From August 4 to 8, Fast Company is hosting the Creative Counselor, who offers advice on how to forge and maintain great creative relationships. The Counselor, aka Joshua Wolf Shenk, is the author of the new book, Powers of Two: Seeking the Essence of Innovation in Creative Pairs. He’s spent five years studying the most famous and productive creative partnerships, from John Lennon and Paul McCartney to Steve Jobs and Steve Wozniak to Marie and Pierre Curie, comparing the common points of these stories with the latest in science and psychology. And now, he’s here to help you make the most of your creative collaboration.
Here, a simple but key question about the (maybe misguided?) idea of seeking consensus in the creative process.
My company expects consensus–from a wide variety of players across many departments–to drive product decisions. Is that the right model?
Nope. But it’s a telling mistake. With all the excitement about networks these days, companies go to extremes in the name of collaboration–knocking down walls to eliminate private space, insisting on team processes for work that benefits from solitude, and—to the point here–ignoring basic social rules in the name of a pro-social atmosphere. (Susan Cain calls this the “New Groupthink,” and I share much of her critique).
To say that everyone ought to feel invested in a decision and that, therefore, you’re going to seek consensus for product decisions, is like saying that everyone needs more sunshine, so you’re going to work entirely outdoors. Of course people need sunshine and shelter. And people need to be invested–but they also need to know their role.
And someone has to take charge. Even in pairs, full democracy is a tough model. Drill down into inter-personal dynamics of any duo and you’ll find that one person makes the call more often than the other—or at least (a crucial distinction) reserves that right. With Lennon and McCartney, Paul was like a prime minister of old; he ran the shop day to day. But John was the king. When he wanted to step in, he did, and he always got his way. I saw the same model made explicit with the co-founders of a renewable energy company I interviewed. The buck stopped with the CEO, Quayle Hodek, but his ostensible deputy, Kris Lotlikar, actually makes most of the calls day to day.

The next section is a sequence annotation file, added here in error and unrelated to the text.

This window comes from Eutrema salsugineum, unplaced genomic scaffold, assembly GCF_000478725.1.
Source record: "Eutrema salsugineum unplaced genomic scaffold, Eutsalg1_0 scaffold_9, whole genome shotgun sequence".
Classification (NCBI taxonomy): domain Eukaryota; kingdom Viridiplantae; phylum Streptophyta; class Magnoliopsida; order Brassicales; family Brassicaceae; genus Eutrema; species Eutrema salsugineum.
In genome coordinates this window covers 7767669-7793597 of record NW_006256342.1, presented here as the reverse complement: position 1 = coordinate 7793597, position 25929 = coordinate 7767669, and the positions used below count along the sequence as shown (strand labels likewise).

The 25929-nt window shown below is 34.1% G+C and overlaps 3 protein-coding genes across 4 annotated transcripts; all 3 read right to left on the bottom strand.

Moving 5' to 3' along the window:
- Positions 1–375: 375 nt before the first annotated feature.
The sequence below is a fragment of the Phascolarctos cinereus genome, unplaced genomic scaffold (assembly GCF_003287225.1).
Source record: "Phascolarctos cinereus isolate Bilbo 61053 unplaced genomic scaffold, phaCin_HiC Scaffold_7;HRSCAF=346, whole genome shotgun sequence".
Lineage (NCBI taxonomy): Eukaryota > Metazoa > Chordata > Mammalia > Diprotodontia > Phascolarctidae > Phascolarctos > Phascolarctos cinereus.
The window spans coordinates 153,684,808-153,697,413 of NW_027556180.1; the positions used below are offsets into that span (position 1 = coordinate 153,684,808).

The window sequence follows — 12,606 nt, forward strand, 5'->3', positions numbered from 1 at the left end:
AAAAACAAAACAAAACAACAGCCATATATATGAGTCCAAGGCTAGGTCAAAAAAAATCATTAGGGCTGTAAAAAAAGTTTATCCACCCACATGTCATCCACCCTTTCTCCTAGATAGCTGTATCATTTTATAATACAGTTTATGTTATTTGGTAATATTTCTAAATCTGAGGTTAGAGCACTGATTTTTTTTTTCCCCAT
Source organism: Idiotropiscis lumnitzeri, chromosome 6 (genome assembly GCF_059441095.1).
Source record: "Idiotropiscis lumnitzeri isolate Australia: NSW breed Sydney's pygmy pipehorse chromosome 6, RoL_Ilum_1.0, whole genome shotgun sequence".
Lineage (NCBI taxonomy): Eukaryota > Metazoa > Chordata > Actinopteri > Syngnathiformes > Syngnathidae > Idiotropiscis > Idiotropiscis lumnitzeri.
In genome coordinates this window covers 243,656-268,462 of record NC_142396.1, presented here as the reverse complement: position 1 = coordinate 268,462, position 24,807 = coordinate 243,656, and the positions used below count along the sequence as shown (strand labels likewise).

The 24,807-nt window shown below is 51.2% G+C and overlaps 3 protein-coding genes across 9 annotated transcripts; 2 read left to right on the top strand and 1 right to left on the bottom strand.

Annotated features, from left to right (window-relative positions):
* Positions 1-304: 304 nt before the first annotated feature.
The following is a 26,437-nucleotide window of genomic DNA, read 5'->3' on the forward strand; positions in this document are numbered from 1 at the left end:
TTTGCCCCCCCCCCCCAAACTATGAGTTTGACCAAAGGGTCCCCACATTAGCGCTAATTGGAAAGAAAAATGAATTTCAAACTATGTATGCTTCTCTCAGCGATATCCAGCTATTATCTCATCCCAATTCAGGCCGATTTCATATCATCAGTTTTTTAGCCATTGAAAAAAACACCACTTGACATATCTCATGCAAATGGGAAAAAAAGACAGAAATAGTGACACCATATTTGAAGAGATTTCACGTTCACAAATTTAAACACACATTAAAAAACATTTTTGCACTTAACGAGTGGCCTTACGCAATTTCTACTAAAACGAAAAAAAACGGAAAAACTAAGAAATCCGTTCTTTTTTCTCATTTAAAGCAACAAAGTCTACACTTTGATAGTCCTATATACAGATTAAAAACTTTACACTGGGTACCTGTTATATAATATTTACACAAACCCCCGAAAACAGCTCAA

The bigger the group, the more leadership needs to be clear. The literature on the underperformance of business teams is staggering. Richard Hackman and his colleagues surveyed 120 top teams around the world, and they found that, fewer than 10 percent of the people involved could even agree who was on the team, let alone just what they were there to do. (And these were senior executives.) “Having a team,” Hackman told the Harvard Business Review, “is often worse than having no team at all.”
Similarly, Mike Myatt calls consensus the “silent killer” of teams. He writes: “Can you imagine the manager of a Major League Baseball team letting the players determine how the line-up card will be filled out? How about a drill sergeant asking privates for their opinions on the best way to train?” Consensus decisions are often lame, if they get made at all.
Looking at pairs can help sharpen focus on some of the key questions. How do you combine clarity about power alongside a sense of mutual authority? How do leaders take the reins without being dictatorial? It reminds me of some tape I heard once of Bruce Springsteen rehearsing with the E Street Band, and you hear one of the guys refer to him as the “boss”–and it’s clearly not an entirely affectionate name, but there’s a sense of fun in their tone. Everyone in a room should know, at bottom, who the boss is. But it should help, not hinder, their ability to play.
The Creative Counselor
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